Access to safe water, sanitation and hygiene (WASH) services is critical for gender and social equality, including women’s empowerment. This is because in many low-and middle-income countries women do the majority of water collection and management work. Therefore, women are more prone to negative impacts, such as exposure to water-related disease, missed educational opportunities, and unrealised economic productivity. It is also important to consider that some women may have less say in decision making about WASH services in their households and communities. Although gender disparities related to poor WASH services are well known, there is a lack of widely used quantitative indicators to monitor empowerment in the WASH sector.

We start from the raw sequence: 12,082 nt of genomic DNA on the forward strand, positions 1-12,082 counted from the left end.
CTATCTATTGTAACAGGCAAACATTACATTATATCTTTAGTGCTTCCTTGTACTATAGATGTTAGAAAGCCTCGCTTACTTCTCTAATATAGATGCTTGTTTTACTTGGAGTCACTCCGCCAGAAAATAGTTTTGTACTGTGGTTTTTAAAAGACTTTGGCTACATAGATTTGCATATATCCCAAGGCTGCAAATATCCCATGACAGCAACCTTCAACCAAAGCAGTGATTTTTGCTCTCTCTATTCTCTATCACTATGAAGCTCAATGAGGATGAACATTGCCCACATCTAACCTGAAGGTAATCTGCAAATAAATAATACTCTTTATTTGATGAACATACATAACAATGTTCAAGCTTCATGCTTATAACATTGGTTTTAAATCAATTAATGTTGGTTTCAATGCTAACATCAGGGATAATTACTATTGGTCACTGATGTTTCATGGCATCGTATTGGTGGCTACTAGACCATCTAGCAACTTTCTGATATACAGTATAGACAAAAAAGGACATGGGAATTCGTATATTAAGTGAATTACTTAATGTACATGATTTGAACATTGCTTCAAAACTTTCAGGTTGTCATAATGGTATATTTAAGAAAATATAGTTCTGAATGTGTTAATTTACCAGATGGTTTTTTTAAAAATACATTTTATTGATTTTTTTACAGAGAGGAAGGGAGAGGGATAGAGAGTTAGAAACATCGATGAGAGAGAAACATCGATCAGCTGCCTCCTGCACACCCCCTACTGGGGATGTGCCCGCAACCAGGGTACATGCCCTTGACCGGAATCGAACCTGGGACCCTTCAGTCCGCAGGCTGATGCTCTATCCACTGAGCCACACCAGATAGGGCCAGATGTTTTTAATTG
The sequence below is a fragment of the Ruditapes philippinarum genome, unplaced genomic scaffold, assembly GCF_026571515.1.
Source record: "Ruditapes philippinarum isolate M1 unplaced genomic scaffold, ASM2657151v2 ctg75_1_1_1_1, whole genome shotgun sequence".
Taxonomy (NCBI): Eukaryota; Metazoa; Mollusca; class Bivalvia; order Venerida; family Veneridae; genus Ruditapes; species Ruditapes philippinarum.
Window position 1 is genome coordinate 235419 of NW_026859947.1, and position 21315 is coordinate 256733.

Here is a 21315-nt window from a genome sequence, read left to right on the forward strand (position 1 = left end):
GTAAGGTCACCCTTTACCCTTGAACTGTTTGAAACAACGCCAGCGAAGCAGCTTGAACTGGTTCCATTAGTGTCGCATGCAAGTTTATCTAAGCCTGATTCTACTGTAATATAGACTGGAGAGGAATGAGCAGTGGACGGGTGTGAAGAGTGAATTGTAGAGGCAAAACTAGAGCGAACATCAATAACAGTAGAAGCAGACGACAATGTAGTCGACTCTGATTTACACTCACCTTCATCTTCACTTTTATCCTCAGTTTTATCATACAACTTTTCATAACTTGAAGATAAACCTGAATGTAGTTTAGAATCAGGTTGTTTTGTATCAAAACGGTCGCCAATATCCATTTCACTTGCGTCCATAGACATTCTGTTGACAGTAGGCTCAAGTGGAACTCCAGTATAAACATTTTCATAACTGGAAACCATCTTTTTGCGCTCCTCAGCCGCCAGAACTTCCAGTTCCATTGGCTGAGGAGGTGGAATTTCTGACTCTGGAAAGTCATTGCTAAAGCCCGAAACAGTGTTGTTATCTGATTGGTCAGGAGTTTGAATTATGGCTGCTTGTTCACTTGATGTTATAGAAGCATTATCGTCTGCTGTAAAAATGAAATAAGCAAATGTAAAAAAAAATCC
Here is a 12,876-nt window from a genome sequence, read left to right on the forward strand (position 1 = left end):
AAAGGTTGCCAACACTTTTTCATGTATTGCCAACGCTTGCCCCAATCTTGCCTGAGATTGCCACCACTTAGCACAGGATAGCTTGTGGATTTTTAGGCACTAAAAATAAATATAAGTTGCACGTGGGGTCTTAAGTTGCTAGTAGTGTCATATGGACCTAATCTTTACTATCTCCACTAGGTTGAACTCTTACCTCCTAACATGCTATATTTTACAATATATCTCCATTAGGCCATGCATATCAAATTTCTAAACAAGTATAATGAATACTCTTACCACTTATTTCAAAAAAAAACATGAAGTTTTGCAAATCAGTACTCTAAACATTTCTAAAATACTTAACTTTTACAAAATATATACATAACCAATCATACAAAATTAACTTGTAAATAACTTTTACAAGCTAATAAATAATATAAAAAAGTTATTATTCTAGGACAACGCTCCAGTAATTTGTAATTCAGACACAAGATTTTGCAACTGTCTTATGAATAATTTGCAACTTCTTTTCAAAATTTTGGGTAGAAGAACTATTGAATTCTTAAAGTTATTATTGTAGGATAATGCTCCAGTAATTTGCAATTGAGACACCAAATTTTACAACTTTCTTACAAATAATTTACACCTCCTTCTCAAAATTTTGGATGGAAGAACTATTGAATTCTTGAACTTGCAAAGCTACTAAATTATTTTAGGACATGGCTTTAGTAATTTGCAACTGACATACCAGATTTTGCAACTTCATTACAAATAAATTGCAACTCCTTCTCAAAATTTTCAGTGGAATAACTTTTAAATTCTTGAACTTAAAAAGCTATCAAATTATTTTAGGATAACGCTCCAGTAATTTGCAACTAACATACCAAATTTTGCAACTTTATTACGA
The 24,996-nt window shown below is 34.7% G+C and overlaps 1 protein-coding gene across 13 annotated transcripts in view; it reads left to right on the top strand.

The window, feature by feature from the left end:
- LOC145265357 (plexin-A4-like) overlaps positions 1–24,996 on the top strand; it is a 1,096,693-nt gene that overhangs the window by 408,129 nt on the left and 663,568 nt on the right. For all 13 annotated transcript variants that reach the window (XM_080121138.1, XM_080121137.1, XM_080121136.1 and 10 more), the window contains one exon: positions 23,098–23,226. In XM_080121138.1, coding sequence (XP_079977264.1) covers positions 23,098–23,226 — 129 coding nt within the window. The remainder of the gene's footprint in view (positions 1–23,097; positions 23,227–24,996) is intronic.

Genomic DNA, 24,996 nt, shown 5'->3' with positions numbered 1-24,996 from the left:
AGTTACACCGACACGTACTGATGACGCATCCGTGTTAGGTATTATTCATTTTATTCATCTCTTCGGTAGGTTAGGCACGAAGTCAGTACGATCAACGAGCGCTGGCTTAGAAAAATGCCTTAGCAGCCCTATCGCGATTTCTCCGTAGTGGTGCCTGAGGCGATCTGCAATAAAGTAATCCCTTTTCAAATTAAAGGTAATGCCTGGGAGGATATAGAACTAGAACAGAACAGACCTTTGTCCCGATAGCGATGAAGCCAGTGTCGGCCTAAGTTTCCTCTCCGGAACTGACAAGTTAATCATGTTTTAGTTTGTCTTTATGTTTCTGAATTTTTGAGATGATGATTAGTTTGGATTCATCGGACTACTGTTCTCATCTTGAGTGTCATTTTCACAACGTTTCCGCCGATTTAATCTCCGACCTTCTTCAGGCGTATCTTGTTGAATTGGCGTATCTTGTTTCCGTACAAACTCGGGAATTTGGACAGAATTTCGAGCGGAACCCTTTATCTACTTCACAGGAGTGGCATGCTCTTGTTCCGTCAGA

Measuring Empowerment in WASH: Policy Brief – Ghana
|Themes||Behaviour change, Challenging contexts, Gender, Gender and equity, Gender transformative WASH, Monitoring, evaluation and learning, Social norms|
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